Sometimes you need a really simple way to generate parameterised text without pulling in a full-blown templating language as a dependency — for example, when writing an install script that needs to generate a simple configuration file. Using the classic *nix Bourne shell that’s installed on practically every *nix system is one option. To be honest, it can be a terrible option, but it often gets simple jobs done, so I think it’s a trick worth remembering.
Here’s a simple example that interpolates some variables, and uses the
date command to create a timestamp. The config is saved in
Don’t forget to
chmod +x the script before running. The
SKIN defaults to “default”, but can be overridden
This is usually a simpler way to pass parameters than using arguments.
Here’s a slightly more complex example that generates a Linux firewall config in
iptables-save format. This time it’s a standalone script that dumps
the config to standard output:
Using standard output is more flexible. You can still save to a file like this:
Or pipe the config to another program:
Or, if a program takes a config filename as an argument, you can use a (Bash) shell trick to pass the config directly from the script without needing to write to disk at all:
What’s the Catch?
The Bourne shell is really convenient, but makes a pretty horrible programming language. I’m keeping one eye on the
Oil shell project, but until that matures,
/bin/sh is what we’ve got.
I can point out two specific problems with Bourne for templating, though. One is that
sh doesn’t have any good data structures — it’s built on an “everything
is a string” design. Sure, some shells like Bash extend
with arrays, but they’re only a small extension to “everything is a string”, and don’t make things much better. No good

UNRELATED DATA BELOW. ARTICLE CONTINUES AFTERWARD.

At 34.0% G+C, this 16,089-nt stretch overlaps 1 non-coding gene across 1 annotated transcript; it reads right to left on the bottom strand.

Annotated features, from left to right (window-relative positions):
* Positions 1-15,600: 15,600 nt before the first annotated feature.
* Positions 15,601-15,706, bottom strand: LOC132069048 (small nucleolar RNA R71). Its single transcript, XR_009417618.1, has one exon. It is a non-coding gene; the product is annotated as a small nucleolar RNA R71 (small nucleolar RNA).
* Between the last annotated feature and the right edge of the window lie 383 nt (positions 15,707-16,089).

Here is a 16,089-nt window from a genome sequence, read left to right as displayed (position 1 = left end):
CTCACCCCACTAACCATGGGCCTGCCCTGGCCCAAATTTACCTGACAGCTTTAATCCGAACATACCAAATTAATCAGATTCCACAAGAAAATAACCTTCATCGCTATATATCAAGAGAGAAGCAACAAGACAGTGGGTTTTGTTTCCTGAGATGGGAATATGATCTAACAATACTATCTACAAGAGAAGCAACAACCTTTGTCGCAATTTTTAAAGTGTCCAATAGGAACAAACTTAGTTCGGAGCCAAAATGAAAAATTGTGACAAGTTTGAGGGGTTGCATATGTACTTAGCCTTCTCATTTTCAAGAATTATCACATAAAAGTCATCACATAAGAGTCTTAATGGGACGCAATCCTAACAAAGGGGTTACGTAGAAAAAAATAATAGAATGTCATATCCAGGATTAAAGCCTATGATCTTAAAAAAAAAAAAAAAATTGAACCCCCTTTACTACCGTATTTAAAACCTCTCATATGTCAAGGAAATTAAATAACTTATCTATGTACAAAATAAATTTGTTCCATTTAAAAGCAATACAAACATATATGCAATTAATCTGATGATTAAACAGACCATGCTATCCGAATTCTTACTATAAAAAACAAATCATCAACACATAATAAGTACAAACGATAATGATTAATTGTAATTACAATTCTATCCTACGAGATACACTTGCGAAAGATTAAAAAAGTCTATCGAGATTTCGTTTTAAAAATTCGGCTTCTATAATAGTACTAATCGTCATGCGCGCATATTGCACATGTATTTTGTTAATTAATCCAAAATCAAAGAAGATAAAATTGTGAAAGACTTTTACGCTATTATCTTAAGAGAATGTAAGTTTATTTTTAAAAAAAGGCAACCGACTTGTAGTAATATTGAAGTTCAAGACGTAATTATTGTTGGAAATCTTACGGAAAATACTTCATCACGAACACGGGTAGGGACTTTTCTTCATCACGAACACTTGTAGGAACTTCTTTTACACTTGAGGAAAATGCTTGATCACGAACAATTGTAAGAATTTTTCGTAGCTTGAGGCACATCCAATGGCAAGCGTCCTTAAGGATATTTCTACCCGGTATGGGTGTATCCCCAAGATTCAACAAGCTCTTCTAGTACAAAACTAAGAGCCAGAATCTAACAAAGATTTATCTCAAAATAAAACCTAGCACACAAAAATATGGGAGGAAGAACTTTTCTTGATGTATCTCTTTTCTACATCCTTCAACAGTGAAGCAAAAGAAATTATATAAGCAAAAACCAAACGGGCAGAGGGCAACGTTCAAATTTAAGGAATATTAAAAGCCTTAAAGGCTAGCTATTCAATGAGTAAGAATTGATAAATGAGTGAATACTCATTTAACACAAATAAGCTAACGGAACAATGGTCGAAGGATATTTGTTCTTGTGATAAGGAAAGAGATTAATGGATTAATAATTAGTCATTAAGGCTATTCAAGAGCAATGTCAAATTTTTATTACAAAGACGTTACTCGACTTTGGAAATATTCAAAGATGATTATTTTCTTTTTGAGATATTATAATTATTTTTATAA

data structures also means no good ways to transform data, so generating complex JSON/YAML gets messy.
The second problem is even more serious: error handling. Take a look at this:
If a command fails inside
$(), the shell completely
ignores the error and keeps going. Even with
set -e. (Gotcha!
The idea that
set -e and
set -u make shell scripting safe makes me wince a little.) If you want
the error to be detected, you have to rewrite the script like this:
There are still a few more gotchas. Putting
export or (for
local in front of the assignment makes the error get
ignored again. Do the
local/export on one line, and the
assignment on another. Also, a quirk of POSIX shell quoting rules means that if the
bork command actually works and outputs something that contains a
*, or something else that looks like a glob, it will get
expanded as a glob, even though the command substitution is wrapped in double quotes (surprise!). The only way to
prevent this seems to be to disable globbing completely with
noglob. This wiki page has a good list of shell
Despite all these caveats,
sh is still a good simple tool
for simple templating jobs. The next step up would be using Python scripting (which is still available on most *nix
platforms), or just biting the bullet and installing a proper templating language.